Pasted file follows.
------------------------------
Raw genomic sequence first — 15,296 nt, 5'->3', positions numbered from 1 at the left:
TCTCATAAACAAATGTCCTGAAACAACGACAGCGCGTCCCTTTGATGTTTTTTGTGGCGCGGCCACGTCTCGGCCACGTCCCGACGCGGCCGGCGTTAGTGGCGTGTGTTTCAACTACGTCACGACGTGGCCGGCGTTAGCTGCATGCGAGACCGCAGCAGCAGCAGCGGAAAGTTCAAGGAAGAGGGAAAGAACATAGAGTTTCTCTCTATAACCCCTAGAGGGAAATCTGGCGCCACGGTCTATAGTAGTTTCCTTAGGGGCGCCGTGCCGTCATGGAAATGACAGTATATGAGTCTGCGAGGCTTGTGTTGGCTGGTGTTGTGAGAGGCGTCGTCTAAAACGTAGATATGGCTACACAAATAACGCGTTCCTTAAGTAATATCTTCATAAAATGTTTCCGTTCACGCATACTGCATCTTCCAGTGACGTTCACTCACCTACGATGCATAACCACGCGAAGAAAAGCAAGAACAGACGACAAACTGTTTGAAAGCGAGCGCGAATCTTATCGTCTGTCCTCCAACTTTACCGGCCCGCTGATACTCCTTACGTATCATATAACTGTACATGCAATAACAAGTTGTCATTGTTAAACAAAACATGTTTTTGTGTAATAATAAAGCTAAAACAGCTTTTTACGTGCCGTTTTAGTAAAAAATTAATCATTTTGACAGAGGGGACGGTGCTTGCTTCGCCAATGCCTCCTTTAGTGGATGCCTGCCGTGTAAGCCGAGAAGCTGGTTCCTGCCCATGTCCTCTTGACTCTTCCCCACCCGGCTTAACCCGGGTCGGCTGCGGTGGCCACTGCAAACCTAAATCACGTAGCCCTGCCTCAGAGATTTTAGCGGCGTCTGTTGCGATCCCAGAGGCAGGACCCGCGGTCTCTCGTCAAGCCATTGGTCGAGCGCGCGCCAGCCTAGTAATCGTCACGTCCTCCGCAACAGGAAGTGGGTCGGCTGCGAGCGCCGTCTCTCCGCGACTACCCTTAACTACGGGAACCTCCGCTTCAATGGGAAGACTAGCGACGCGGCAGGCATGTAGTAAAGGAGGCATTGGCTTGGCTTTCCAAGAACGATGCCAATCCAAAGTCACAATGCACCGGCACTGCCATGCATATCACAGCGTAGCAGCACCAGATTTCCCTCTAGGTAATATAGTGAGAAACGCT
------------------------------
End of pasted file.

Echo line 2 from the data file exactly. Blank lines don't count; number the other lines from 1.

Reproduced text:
TCTCATAAACAAATGTCCTGAAACAACGACAGCGCGTCCCTTTGATGTTTTTTGTGGCGCGGCCACGTCTCGGCCACGTCCCGACGCGGCCGGCGTTAGTGGCGTGTGTTTCAACTACGTCACGACGTGGCCGGCGTTAGCTGCATGCGAGACCGCAGCAGCAGCAGCGGAAAGTTCAAGGAAGAGGGAAAGAACATAGAGTTTCTCTCTATAACCCCTAGAGGGAAATCTGGCGCCACGGTCTATAGTAGTTTCCTTAGGGGCGCCGTGCCGTCATGGAAATGACAGTATATGAGTCTGCGAGGCTTGTGTTGGCTGGTGTTGTGAGAGGCGTCGTCTAAAACGTAGATATGGCTACACAAATAACGCGTTCCTTAAGTAATATCTTCATAAAATGTTTCCGTTCACGCATACTGCATCTTCCAGTGACGTTCACTCACCTACGATGCATAACCACGCGAAGAAAAGCAAGAACAGACGACAAACTGTTTGAAAGCGAGCGCGAATCTTATCGTCTGTCCTCCAACTTTACCGGCCCGCTGATACTCCTTACGTATCATATAACTGTACATGCAATAACAAGTTGTCATTGTTAAACAAAACATGTTTTTGTGTAATAATAAAGCTAAAACAGCTTTTTACGTGCCGTTTTAGTAAAAAATTAATCATTTTGACAGAGGGGACGGTGCTTGCTTCGCCAATGCCTCCTTTAGTGGATGCCTGCCGTGTAAGCCGAGAAGCTGGTTCCTGCCCATGTCCTCTTGACTCTTCCCCACCCGGCTTAACCCGGGTCGGCTGCGGTGGCCACTGCAAACCTAAATCACGTAGCCCTGCCTCAGAGATTTTAGCGGCGTCTGTTGCGATCCCAGAGGCAGGACCCGCGGTCTCTCGTCAAGCCATTGGTCGAGCGCGCGCCAGCCTAGTAATCGTCACGTCCTCCGCAACAGGAAGTGGGTCGGCTGCGAGCGCCGTCTCTCCGCGACTACCCTTAACTACGGGAACCTCCGCTTCAATGGGAAGACTAGCGACGCGGCAGGCATGTAGTAAAGGAGGCATTGGCTTGGCTTTCCAAGAACGATGCCAATCCAAAGTCACAATGCACCGGCACTGCCATGCATATCACAGCGTAGCAGCACCAGATTTCCCTCTAGGTAATATAGTGAGAAACGCT